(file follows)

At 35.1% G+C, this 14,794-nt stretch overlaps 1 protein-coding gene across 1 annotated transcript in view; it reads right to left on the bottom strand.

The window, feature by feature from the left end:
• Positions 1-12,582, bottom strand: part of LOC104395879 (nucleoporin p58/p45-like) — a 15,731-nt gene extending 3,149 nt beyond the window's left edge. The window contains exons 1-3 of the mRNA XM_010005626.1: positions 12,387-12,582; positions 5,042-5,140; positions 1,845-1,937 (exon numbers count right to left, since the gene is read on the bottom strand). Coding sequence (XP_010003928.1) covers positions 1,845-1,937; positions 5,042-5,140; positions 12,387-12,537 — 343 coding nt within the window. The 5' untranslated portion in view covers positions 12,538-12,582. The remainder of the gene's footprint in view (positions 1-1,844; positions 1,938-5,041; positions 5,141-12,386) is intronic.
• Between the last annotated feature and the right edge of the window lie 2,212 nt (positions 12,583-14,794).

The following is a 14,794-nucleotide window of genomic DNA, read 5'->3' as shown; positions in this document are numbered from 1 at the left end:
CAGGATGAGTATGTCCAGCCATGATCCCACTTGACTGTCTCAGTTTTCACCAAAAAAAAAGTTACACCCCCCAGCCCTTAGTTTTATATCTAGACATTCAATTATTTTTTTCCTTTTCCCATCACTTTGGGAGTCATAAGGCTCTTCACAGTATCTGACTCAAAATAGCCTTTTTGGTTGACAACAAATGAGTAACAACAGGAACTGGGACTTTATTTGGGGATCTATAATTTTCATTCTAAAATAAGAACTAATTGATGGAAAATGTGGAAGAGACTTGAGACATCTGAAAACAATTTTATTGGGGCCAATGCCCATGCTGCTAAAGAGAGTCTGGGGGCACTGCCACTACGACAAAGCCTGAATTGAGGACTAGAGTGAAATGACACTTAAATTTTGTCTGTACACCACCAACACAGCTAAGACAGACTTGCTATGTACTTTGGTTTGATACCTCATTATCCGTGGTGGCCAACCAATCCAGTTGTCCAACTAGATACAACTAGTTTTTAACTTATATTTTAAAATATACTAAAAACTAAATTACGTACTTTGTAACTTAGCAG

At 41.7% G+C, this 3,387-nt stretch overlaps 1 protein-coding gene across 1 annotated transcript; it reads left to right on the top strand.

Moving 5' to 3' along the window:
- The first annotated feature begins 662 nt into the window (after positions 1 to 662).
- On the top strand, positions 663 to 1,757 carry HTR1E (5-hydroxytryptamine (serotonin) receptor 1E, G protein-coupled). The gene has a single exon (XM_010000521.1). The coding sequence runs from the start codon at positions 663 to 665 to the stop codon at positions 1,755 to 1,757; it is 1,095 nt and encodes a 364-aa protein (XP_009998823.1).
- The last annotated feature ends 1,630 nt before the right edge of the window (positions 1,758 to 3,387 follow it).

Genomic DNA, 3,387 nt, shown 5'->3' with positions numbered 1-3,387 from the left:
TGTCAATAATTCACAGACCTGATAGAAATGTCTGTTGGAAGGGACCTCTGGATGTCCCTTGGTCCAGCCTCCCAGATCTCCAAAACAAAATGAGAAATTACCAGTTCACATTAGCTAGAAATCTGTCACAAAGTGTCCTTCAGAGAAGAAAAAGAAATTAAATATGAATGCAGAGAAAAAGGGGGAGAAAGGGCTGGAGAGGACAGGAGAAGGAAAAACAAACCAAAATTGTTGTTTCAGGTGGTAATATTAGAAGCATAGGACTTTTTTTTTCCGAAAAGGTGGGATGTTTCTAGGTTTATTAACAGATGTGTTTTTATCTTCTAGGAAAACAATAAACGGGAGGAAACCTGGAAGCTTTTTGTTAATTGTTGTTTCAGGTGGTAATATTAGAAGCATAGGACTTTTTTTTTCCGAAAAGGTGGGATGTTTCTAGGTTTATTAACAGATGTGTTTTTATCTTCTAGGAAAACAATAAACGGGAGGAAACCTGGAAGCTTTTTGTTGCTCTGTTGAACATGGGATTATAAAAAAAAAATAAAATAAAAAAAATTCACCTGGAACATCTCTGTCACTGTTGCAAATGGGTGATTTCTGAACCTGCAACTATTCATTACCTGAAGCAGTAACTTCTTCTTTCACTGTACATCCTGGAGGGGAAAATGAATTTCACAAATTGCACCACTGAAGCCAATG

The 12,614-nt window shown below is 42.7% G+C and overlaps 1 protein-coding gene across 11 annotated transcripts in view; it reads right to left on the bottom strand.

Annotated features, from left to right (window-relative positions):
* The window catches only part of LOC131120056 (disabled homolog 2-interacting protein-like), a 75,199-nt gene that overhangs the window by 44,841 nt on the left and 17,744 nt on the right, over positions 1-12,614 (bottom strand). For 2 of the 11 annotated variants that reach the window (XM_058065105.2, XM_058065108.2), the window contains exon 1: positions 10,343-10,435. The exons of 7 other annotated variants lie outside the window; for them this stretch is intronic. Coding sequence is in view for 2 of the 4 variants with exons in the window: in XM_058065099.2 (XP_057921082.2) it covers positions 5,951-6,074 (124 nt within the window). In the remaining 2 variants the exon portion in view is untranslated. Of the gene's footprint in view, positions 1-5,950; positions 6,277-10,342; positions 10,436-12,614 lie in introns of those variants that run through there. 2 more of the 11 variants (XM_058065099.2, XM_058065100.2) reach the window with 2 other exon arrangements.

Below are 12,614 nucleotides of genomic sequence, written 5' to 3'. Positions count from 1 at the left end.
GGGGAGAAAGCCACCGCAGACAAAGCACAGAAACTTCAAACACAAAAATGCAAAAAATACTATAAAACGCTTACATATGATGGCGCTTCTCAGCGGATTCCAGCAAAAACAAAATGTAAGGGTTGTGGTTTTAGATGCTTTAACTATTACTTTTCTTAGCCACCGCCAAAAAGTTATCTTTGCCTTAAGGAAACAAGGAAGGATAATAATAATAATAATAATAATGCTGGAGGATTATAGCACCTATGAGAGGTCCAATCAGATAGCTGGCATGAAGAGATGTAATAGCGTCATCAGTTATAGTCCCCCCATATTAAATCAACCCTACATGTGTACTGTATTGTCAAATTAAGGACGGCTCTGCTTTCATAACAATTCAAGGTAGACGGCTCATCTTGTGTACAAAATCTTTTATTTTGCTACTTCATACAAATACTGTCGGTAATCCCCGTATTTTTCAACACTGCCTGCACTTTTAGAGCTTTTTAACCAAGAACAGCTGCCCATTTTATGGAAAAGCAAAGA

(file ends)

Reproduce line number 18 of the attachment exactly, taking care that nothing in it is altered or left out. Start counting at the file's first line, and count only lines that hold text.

GGGGAGAAAGCCACCGCAGACAAAGCACAGAAACTTCAAACACAAAAATGCAAAAAATACTATAAAACGCTTACATATGATGGCGCTTCTCAGCGGATTCCAGCAAAAACAAAATGTAAGGGTTGTGGTTTTAGATGCTTTAACTATTACTTTTCTTAGCCACCGCCAAAAAGTTATCTTTGCCTTAAGGAAACAAGGAAGGATAATAATAATAATAATAATAATGCTGGAGGATTATAGCACCTATGAGAGGTCCAATCAGATAGCTGGCATGAAGAGATGTAATAGCGTCATCAGTTATAGTCCCCCCATATTAAATCAACCCTACATGTGTACTGTATTGTCAAATTAAGGACGGCTCTGCTTTCATAACAATTCAAGGTAGACGGCTCATCTTGTGTACAAAATCTTTTATTTTGCTACTTCATACAAATACTGTCGGTAATCCCCGTATTTTTCAACACTGCCTGCACTTTTAGAGCTTTTTAACCAAGAACAGCTGCCCATTTTATGGAAAAGCAAAGA